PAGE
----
Kenyan Informal Sector-Kamukunji Jua Kali Market
For the lucky few, who conduct their daily businesses from the CBD it may be impossible to capture the reality that is inherent in Nairobi’s Kamukunji jua kali market without fabricating it. A trip to the jua kali market is not one for the faint hearted. It takes you right through Machakos `airport’, the busiest bus terminus in the country, and into Nairobi East lands.During the colonial period,East-lands were the African quarters, hence social amenities and infrastructure were poorly planned and developed.>>>
Over the years, the subsequent overcrowding due to rural-urban migration only made what was already a bad situation worse.
However, East-lands is exactly where I set out for, to explore the expansive jua kali artisan shades at Kamukunji market. Jua kali is Swahili for hot sun, a name that arose in reference to the blistering East African outdoors in which the artisans work.The jua kali has had quite a history. In a country with arguably the highest literacy levels in sub-Saharan Africa, informal sector is still looked down upon. However, in the past decade or so, the unemployed have been forced to wake up to the realization that dependency entirely on the formal sector for employment is neither prudent nor sustainable.
Kamukunji is a daunting environment by any standards- mad man symphony from hammer on anvil beating metal into submission fills the air, good natured chat from hearty artisans fill the shacks which seemingly go on and on in a never – ending maze. Blue, red, green wares are stacked, or parked in prominent displays; nearly anything imaginable from simple gardening tools to complex agricultural machinery and household furniture are manufactured here from scrap material.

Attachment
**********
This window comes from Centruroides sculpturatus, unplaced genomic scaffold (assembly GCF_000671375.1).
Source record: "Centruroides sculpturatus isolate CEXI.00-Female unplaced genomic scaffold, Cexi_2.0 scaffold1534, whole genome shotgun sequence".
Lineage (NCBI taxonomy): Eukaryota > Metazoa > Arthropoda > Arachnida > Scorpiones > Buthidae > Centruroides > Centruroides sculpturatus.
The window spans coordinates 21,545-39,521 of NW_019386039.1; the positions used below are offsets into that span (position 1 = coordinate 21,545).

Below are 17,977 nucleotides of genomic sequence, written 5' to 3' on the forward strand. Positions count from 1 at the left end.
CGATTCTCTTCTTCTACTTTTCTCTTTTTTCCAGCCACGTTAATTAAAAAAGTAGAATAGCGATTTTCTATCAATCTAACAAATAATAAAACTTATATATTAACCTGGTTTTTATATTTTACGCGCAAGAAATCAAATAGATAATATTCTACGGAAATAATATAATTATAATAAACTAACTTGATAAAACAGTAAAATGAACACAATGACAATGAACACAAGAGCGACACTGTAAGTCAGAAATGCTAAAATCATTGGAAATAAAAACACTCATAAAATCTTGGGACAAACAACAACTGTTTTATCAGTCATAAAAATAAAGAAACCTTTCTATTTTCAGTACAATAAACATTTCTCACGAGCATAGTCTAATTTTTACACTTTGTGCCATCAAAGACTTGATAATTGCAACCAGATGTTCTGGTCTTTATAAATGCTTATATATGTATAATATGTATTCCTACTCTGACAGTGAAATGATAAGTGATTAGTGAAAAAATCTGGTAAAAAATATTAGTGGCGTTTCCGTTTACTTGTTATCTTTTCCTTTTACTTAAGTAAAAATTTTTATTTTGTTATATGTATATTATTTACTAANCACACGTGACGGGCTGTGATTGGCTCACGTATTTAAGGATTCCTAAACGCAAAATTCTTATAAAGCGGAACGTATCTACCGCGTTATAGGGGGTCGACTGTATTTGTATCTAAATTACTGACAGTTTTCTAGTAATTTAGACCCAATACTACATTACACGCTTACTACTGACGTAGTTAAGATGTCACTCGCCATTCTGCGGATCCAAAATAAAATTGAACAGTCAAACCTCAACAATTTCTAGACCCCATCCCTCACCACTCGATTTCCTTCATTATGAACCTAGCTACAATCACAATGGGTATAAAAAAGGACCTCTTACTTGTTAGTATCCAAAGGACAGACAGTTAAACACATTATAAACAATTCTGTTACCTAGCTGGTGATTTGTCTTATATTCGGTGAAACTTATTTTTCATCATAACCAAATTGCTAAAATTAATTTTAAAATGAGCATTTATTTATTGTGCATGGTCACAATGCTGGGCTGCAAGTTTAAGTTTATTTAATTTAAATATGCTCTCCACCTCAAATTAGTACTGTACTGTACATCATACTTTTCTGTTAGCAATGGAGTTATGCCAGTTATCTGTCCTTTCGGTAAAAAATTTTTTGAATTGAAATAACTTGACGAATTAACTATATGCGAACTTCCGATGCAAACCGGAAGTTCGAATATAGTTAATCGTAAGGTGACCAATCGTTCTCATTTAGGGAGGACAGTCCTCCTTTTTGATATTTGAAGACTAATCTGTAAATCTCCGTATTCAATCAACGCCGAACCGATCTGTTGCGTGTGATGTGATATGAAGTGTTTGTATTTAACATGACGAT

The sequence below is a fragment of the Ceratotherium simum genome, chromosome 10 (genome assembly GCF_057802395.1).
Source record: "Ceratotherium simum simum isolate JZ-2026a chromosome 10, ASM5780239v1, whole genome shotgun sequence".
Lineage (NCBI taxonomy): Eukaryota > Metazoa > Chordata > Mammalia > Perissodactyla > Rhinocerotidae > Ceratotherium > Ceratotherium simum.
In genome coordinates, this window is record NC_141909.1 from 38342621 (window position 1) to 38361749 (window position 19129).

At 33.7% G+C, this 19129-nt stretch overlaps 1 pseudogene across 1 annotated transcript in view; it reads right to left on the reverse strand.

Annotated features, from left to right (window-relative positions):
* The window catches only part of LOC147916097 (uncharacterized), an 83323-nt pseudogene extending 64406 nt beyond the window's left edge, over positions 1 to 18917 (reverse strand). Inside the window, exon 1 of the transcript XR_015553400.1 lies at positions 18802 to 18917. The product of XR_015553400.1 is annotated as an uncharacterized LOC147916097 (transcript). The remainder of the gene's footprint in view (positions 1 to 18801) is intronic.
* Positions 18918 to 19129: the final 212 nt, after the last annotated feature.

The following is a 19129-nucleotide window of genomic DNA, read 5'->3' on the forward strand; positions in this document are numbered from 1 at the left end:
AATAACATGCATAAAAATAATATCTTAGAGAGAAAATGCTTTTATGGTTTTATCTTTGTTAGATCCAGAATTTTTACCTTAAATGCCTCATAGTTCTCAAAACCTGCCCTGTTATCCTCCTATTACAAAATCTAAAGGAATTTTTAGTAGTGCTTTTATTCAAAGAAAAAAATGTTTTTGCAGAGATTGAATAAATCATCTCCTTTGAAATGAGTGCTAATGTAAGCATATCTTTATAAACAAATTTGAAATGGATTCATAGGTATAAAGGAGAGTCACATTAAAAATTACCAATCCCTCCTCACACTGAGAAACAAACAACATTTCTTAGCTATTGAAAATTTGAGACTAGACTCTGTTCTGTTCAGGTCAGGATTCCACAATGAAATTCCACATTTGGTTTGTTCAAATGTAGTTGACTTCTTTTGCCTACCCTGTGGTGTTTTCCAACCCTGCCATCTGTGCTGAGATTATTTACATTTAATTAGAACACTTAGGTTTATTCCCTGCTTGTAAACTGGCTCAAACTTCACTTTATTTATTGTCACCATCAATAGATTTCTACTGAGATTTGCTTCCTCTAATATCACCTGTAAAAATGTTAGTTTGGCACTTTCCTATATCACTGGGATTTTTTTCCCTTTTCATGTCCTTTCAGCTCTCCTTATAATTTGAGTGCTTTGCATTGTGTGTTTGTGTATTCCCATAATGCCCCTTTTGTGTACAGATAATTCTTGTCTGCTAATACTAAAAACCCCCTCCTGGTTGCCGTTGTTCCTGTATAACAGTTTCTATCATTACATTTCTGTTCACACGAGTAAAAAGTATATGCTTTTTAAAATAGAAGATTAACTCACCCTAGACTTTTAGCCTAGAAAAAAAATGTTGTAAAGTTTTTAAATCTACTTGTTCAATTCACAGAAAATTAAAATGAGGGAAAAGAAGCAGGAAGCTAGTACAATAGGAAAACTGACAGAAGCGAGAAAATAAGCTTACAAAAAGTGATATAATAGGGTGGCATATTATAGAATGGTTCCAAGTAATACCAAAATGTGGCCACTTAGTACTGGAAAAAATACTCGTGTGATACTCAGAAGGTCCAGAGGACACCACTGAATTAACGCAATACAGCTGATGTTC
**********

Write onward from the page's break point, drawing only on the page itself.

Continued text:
All products here are made from recycled material. Empty drums are salvaged and cut into metal sheets which are used to make barbeque grills or gutter to capture rain water. Old motor vehicle tires are used to make wheels for burrows. Old tins are fabricated into pots and pans.
The Kamukunji shacks are a source of employment for many Nairobi youths. Most stalls are owned individually, or in small group partnerships. Artisans are often encouraged to grow and initiate their own enterprises. Eric Owino owns one of the shacks, and employs two other artisans. He says they get a cut from items sold, “I was once just like them, if they work hard, it will not be long before they own workshops of their own”
The most striking thing about the jua kali is the empowerment mindset of the artisans; the can do, will do attitude is almost infectious. Indeed, given the history and context of the jua kali, this attitude is exactly what Kenyan economist should advocate for coupled with some finances if at all the Kenyan dream of curbing the growing rate of unemployment among the youths is to be realized.